As an editor, I am drawn to books that recreate a time and a turning point in history, and especially to witnesses that take us deep inside the moment. The world watched – and changed — when Nelson Mandela walked out of prison, and Zelda la Grange takes us back to that turbulent time in South Africa, and helps us understand how it looked from inside a frightened white community. “I was fearful of so much twenty years ago—of life, of black people, of this black man and the future of South Africa-and I now was no longer persuaded or influenced by mainstream fears. He not only liberated the black man but the white man too…“Prior to the elections we expected black people to take over the country. We expected revenge. But we all woke up the next morning, went back to work and the normal way of life. Nothing was there to indicate that soon the very foundations of my life, my ignorance, my beliefs, my values were to be shaken up and tested. Little did I know that I would emerge from that paranoid, white cocoon of fear and denial and that the man who would lead me out of that – gently holding my hand – would be Nelson Mandela.”
There is probably no one figure on the global scene in the last twenty years who was more admired, more treasured, and more recognizable than Nelson Mandela. And yet for all the thousands of pages that have been published about him, very few who have written about him were personally close to the great man, or can testify to what he was like off stage, when the cameras were turned off. Zelda la Grange is that witness for us; she was his personal assistant and aide-de-camp for almost two decades. She traveled with him, managed his office after he stepped down from the presidency, and came to regard him as family.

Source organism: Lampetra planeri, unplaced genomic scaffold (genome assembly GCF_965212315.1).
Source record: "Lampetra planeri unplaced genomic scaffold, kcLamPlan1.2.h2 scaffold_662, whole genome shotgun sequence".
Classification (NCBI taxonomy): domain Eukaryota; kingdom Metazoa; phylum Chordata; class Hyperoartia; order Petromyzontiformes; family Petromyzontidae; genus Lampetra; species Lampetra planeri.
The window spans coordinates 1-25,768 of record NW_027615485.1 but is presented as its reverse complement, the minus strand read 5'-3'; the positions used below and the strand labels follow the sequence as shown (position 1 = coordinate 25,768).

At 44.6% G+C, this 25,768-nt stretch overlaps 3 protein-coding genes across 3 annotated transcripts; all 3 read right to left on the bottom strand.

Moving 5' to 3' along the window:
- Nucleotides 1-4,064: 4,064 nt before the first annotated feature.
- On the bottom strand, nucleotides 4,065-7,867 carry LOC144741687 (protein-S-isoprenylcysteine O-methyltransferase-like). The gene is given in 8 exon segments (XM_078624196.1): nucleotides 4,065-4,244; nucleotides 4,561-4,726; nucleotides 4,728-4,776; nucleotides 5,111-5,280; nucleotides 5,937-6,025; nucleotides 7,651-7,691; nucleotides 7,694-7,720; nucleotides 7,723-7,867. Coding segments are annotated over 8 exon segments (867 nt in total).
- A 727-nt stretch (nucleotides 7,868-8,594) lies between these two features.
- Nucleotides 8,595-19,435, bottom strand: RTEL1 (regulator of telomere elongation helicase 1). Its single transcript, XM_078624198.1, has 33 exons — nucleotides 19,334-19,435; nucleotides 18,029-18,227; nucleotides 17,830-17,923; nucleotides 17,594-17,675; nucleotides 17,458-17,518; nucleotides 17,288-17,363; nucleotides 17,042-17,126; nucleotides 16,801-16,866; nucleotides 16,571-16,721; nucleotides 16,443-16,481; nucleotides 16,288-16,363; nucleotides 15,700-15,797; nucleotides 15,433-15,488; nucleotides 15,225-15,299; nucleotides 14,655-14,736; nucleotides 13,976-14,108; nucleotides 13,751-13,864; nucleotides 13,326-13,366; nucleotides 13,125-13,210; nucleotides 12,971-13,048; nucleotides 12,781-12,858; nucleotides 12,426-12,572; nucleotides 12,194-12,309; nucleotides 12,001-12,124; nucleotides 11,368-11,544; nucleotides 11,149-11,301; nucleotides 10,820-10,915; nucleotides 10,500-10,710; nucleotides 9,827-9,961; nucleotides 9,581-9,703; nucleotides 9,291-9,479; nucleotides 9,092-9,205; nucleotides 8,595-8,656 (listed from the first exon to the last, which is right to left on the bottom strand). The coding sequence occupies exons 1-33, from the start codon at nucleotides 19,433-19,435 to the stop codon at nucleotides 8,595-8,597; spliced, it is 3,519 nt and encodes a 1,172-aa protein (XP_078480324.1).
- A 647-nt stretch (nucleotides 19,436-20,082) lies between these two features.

But what is startling about this story, and one of the things that drew us at Viking to take on this book, is that Zelda herself is a white Afrikaner, who grew up in a conservative family in South Africa and who was taught as a child to think of Mandela as the enemy. Her journey from prejudice to acceptance, from fear to love, makes her new book, Good Morning, Mr. Mandela, both unexpected and moving.
She then gives us a wonderfully rich and warm portrait of the man she came to call “Khulu” – grandfather. He is wise, moral, and direct, but with a teasing sense of humor and personal quirks – in other words, an actual human being.
Penguin imprints around the world are going to be publishing this book all together at the end of June, and it’s exciting to be involved in such a special global project together.